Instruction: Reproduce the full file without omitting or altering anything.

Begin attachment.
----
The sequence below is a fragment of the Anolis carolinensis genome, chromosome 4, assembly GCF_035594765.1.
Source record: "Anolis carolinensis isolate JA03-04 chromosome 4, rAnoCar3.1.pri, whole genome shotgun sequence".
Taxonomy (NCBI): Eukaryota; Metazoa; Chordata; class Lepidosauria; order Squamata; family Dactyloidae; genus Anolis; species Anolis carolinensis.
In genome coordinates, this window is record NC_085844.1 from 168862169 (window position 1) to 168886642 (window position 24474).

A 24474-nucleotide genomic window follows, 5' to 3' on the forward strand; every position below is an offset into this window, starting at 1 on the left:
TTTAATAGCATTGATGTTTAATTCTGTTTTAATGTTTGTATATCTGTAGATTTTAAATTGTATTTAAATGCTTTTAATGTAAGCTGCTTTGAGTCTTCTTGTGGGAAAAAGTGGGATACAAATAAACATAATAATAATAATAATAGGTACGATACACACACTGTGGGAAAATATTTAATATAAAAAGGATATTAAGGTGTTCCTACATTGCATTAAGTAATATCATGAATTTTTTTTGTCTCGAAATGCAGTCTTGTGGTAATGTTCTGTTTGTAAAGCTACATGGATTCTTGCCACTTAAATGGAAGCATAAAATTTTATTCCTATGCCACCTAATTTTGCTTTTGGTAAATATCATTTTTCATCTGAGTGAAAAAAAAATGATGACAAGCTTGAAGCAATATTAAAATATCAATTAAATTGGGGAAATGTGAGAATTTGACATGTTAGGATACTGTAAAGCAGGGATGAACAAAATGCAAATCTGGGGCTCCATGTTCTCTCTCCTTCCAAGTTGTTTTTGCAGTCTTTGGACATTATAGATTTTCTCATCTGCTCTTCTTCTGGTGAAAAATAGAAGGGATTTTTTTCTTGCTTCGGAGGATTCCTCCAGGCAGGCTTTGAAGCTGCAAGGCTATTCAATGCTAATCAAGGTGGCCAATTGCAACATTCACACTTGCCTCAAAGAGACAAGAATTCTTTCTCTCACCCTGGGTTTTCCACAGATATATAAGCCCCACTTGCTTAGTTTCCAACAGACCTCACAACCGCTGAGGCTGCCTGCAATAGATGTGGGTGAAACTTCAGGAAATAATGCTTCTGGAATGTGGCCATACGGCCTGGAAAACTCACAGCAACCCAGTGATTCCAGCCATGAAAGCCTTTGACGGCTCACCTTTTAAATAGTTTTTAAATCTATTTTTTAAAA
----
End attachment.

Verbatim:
The sequence below is a fragment of the Anolis carolinensis genome, chromosome 4, assembly GCF_035594765.1.
Source record: "Anolis carolinensis isolate JA03-04 chromosome 4, rAnoCar3.1.pri, whole genome shotgun sequence".
Taxonomy (NCBI): Eukaryota; Metazoa; Chordata; class Lepidosauria; order Squamata; family Dactyloidae; genus Anolis; species Anolis carolinensis.
In genome coordinates, this window is record NC_085844.1 from 168862169 (window position 1) to 168886642 (window position 24474).

A 24474-nucleotide genomic window follows, 5' to 3' on the forward strand; every position below is an offset into this window, starting at 1 on the left:
TTTAATAGCATTGATGTTTAATTCTGTTTTAATGTTTGTATATCTGTAGATTTTAAATTGTATTTAAATGCTTTTAATGTAAGCTGCTTTGAGTCTTCTTGTGGGAAAAAGTGGGATACAAATAAACATAATAATAATAATAATAGGTACGATACACACACTGTGGGAAAATATTTAATATAAAAAGGATATTAAGGTGTTCCTACATTGCATTAAGTAATATCATGAATTTTTTTTGTCTCGAAATGCAGTCTTGTGGTAATGTTCTGTTTGTAAAGCTACATGGATTCTTGCCACTTAAATGGAAGCATAAAATTTTATTCCTATGCCACCTAATTTTGCTTTTGGTAAATATCATTTTTCATCTGAGTGAAAAAAAAATGATGACAAGCTTGAAGCAATATTAAAATATCAATTAAATTGGGGAAATGTGAGAATTTGACATGTTAGGATACTGTAAAGCAGGGATGAACAAAATGCAAATCTGGGGCTCCATGTTCTCTCTCCTTCCAAGTTGTTTTTGCAGTCTTTGGACATTATAGATTTTCTCATCTGCTCTTCTTCTGGTGAAAAATAGAAGGGATTTTTTTCTTGCTTCGGAGGATTCCTCCAGGCAGGCTTTGAAGCTGCAAGGCTATTCAATGCTAATCAAGGTGGCCAATTGCAACATTCACACTTGCCTCAAAGAGACAAGAATTCTTTCTCTCACCCTGGGTTTTCCACAGATATATAAGCCCCACTTGCTTAGTTTCCAACAGACCTCACAACCGCTGAGGCTGCCTGCAATAGATGTGGGTGAAACTTCAGGAAATAATGCTTCTGGAATGTGGCCATACGGCCTGGAAAACTCACAGCAACCCAGTGATTCCAGCCATGAAAGCCTTTGACGGCTCACCTTTTAAATAGTTTTTAAATCTATTTTTTAAAA